Axon regeneration in the central nervous system (CNS): Regeneration of CNS axons remains a major challenge for cotemporary neuroscience. While their peripheral nervous system (PNS) counterparts can typically regenerate after damage in adulthood, the spontaneous regeneration of injured CNS axons is inhibited by a number of extrinsic factors, such as glial barriers and myelin-associated inhibitors. Moreover, it is now well established that intrinsic growth ability is a critical determinant of CNS axon regeneration (He and Jin, 2016). In the case of the degenerating nigrostriatal DA axons in PD, reactivating their intrinsic axon growth ability is a major goal for promoting their regeneration.

Using the extensively employed optic nerve injury model for CNS axon regeneration, several methods have been identified to activate growth-promoting pathways and regeneration in mouse retinal ganglion cells (RGCs). These include knockdown of phosphatase and tensin homolog (PTEN), or overexpression of osteopontin with insulin-like growth factor 1 (IGF1) or brain-derived neurotrophic factor (BDNF), which are thought to activate mammalian target of rapamycin (mTOR) and/or growth factor signalling pathways (Park et al., 2008; Duan et al., 2015). Interestingly, a number of these manipulations, such as PTEN deletion, also promote axon regeneration in the mouse spinal cord injury model (Du et al., 2015; He and Jin, 2016), suggesting conserved regenerative mechanisms for mammalian CNS axons.

In addition to the manipulation of growth-promoting pathways in CNS neurons, another effective strategy for inducing axon regeneration following disease or injury involves the identification of cell-autonomous, master regulators of axon growth in CNS neuronal subtypes during their development. These factors can be subsequently targeted to reprogram neurons towards an axon growth-competent state. Indeed, a screen of developmentally-regulated genes in rodent RGCs identified a zinc finger transcription factor, Krüppel-like factor 4 (KLF4), as a transcriptional repressor of axonal growth. Knockdown of KLF4 was then shown to promote RGC regeneration post optic nerve injury in vivo (Moore et al., 2009). More recently, overexpression of Sox11, a transcription factor important for RGC differentiation, was also shown to promote RGC regeneration in this model (Norsworthy et al., 2017). Similarly, identification of developmentally-relevant, cell-autonomous regulators of midbrain DA axonal growth may reveal strategies to regenerate these axons in PD.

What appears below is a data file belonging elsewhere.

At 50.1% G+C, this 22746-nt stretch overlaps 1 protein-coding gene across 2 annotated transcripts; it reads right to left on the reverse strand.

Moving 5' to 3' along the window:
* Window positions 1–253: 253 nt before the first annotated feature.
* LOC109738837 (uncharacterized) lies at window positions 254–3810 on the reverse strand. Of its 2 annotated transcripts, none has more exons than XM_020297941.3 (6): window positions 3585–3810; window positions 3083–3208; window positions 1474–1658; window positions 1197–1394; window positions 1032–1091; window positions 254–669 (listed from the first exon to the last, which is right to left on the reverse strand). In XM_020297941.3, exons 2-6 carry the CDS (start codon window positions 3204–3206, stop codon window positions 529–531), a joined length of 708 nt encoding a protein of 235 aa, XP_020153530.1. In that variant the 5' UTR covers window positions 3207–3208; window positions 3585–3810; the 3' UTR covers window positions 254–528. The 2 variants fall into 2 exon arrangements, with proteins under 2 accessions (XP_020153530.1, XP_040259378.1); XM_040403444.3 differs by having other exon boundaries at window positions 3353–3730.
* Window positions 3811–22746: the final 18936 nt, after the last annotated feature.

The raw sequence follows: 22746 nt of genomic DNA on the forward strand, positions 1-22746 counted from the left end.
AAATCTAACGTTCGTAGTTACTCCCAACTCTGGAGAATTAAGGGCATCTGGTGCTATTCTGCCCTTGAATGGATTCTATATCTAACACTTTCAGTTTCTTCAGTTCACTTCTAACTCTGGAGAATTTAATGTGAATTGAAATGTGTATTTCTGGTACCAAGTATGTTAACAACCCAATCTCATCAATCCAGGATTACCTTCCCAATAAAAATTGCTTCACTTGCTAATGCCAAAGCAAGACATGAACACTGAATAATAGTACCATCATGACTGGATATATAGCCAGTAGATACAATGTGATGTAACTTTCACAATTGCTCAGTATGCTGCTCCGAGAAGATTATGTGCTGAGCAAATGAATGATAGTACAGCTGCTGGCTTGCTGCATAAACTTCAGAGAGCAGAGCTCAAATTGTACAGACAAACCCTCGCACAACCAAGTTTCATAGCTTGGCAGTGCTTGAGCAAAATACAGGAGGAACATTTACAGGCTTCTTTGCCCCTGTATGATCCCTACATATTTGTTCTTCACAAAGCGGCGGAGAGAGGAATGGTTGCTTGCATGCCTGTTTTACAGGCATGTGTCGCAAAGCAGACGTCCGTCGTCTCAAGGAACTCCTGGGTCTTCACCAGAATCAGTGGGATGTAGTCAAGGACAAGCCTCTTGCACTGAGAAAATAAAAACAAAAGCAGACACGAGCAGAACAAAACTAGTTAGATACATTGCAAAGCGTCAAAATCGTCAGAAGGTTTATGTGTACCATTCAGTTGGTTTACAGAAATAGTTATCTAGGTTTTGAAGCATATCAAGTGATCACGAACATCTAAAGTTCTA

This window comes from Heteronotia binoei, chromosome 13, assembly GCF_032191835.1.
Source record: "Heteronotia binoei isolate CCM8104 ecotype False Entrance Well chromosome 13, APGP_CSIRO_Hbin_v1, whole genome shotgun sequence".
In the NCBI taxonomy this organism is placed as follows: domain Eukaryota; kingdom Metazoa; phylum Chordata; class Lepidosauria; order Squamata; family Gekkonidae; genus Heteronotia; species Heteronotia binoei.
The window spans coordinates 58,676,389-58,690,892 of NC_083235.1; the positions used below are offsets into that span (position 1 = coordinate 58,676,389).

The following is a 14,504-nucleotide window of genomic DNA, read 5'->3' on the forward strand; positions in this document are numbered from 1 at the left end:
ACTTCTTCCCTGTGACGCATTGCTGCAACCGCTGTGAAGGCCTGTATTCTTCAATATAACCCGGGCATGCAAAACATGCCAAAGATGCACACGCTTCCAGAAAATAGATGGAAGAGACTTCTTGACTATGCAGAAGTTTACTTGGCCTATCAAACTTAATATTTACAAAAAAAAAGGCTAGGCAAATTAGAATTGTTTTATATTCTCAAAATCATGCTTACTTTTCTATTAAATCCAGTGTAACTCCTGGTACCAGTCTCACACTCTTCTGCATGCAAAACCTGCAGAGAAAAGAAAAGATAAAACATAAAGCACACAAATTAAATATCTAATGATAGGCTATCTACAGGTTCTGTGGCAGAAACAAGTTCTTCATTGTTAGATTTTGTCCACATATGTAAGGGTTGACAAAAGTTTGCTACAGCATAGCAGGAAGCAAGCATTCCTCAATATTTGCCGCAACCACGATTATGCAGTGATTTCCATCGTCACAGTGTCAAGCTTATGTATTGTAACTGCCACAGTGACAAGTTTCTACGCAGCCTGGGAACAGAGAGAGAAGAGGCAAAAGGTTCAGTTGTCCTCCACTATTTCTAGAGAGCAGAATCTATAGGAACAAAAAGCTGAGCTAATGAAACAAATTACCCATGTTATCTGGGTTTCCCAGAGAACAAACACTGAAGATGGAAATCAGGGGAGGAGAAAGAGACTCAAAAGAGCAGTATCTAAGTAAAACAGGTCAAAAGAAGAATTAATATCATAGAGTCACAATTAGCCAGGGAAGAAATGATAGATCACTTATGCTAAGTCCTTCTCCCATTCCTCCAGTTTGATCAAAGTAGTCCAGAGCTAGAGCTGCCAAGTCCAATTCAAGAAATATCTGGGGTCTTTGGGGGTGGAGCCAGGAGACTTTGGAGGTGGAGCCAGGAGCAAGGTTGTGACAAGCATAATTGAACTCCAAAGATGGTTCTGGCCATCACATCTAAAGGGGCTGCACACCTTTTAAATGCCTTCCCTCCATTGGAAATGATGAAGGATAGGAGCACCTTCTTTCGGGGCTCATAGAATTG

Molecular regulation of midbrain DA axonal growth: To identify such regulators of midbrain DA axon growth, we recently performed a polymerase chain reaction (PCR) screen to profile gene expression in the mouse midbrain during nigrostriatal pathway development (Hegarty et al., 2017). We found that expression of zinc finger E-box-binding homeobox 2 (Zeb2) was significantly decreased during midbrain DA axon growth and target innervation (from embryonic day (E)12 to E18). Zeb2 was first identified as a transcriptional repressor that interacts with Smad transcription factors, and has since been shown by many studies to be a multifunctional regulator of nervous system development (Hegarty et al., 2015). In our study, we discovered that Zeb2 acts as a repressor of midbrain DA axon growth. Genetic silencing of Zeb2 enhanced, while Zeb2 overexpression repressed, midbrain DA axonal growth in vitro, in a Smad signalling-dependent manner (Hegarty et al., 2017). Moreover, we demonstrated that conditional (Nestin-Cre based) Zeb2 knockout mice exhibit DA hyperinnervation of the striatum, indicating that nigrostriatal DA axons grow excessively in the absence of Zeb2 in vivo.